The soup kitchen moved to alternative premises but I remained at Stonhouse Street to work in the residential unit for alcoholics. The residents are homeless prior to admission. Some have never tried to recover from alcoholism before and some have been in almost every treatment centre in the London area.
The unit is run in such a way that the boundaries between clients and staff are minimal. All people are broken, whether clients or staff, and in our love and commitment one to another, we find strength and healing. Acceptance lies at the heart of this community and, as long as the residents remain alcohol- and drug-free, they can have a home for life.
In our society, only the reasonably strong or the well-defended survive – those who cannot are relegated to shop doorways or park benches. Stonhouse Street is an oasis where non-survivors are welcomed. It has shown me that if people cannot survive ‘out there’, we need to create places where they can survive, places where the fragile, broken and vulnerable can live to their full potential, places where to succeed means simply to be yourself.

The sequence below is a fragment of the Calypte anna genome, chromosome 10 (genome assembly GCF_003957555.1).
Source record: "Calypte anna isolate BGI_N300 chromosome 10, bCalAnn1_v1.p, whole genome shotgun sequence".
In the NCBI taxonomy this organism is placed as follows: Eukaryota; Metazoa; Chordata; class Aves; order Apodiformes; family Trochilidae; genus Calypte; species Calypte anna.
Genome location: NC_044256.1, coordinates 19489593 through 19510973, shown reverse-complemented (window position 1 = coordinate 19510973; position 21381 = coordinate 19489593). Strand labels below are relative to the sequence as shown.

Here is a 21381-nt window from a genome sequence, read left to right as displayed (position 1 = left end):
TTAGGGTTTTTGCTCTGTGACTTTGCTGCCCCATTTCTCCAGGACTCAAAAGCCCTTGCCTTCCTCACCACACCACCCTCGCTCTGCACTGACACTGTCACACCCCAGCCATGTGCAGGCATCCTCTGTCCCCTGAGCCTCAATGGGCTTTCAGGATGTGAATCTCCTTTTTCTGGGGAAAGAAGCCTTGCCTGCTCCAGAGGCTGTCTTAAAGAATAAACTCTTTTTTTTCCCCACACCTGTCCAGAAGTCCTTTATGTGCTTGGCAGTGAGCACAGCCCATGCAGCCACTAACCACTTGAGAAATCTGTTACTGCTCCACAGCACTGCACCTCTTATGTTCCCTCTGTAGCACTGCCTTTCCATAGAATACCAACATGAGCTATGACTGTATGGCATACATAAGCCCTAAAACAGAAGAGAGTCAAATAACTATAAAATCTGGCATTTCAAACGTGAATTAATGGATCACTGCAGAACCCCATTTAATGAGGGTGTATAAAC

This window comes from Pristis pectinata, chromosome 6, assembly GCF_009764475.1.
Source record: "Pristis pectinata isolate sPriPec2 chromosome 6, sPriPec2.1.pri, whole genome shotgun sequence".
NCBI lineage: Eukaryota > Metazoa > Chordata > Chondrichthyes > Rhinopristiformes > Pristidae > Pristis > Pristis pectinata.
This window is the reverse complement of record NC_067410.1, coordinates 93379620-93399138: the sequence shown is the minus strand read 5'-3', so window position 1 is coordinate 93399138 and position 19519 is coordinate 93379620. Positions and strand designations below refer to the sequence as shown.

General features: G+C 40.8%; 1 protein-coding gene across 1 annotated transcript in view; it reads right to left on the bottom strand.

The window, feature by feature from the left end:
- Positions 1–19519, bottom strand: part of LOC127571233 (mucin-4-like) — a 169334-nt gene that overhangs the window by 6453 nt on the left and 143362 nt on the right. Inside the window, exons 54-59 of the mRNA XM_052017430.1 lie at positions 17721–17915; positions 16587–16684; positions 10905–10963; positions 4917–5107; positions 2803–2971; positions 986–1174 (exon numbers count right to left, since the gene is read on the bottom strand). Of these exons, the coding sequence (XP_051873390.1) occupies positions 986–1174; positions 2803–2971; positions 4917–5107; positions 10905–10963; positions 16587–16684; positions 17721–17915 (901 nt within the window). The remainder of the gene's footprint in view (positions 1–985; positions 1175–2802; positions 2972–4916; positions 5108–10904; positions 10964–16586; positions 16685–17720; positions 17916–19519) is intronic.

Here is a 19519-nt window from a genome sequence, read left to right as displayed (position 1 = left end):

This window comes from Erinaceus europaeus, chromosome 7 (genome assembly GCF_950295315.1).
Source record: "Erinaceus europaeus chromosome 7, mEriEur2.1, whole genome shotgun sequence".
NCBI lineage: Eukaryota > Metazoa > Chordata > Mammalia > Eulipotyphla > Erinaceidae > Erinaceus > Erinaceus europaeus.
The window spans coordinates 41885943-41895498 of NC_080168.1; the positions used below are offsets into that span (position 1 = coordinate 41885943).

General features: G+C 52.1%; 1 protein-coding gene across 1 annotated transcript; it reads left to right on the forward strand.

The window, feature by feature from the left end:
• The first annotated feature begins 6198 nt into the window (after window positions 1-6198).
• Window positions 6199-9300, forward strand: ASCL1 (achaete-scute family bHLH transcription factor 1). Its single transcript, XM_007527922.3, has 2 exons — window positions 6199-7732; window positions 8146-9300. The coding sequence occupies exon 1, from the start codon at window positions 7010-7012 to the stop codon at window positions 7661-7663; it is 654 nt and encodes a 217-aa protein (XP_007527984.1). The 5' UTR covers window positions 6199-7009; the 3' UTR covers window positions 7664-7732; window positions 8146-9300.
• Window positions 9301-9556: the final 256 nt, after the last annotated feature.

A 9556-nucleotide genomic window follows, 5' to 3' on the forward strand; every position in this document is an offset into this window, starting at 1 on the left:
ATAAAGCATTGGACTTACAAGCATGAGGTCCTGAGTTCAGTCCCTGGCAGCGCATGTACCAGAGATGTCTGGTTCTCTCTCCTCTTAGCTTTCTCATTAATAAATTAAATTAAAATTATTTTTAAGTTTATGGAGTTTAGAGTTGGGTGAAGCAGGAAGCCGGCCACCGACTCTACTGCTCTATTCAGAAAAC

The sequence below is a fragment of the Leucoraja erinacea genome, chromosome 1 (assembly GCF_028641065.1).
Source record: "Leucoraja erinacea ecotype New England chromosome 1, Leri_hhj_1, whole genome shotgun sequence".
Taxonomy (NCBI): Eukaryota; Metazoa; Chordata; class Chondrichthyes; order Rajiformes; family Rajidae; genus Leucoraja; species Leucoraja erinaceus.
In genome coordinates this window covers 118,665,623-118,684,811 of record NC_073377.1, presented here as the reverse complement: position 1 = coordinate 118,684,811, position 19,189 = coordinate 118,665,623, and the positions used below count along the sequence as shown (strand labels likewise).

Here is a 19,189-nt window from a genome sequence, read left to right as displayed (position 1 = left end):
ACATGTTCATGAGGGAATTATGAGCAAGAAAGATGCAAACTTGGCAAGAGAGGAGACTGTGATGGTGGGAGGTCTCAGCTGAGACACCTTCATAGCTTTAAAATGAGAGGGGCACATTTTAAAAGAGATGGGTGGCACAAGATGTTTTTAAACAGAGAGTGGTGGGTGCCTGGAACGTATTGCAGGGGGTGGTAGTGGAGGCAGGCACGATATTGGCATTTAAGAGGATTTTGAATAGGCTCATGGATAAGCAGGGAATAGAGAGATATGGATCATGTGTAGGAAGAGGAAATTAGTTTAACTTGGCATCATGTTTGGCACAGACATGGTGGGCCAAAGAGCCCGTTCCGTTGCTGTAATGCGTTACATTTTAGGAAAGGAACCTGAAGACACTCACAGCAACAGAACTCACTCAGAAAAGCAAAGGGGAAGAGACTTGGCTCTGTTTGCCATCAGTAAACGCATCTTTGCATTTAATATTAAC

It is easy enough to welcome newcomers into that environment – the real challenge is in sustaining that welcome. Deeply-wounded individuals cannot contain their inner pain and as alcoholism and emotional deprivation usually go hand-in-hand, it can feel as though you have spent your entire day with twenty-five, adult-sized, emotionally-disturbed children, all demanding that their needs be met instantly. Let me give you an example of the constant pressures at Stonhouse Street. It was 9 am and I was on the telephone trying to chase up George’s social security payment, the door-bell was ringing, an ex-resident Geoffrey (no longer sober) was on the pavement attempting to smash our shatter-proof windows, two residents were shouting at Geoffrey, telling him to go away in Glaswegian, and George was repeating like a mantra ‘Get them to send my money now!’ This was a fairly typical start to the day. I told the man at the dole office to send the money or I would have to be sedated.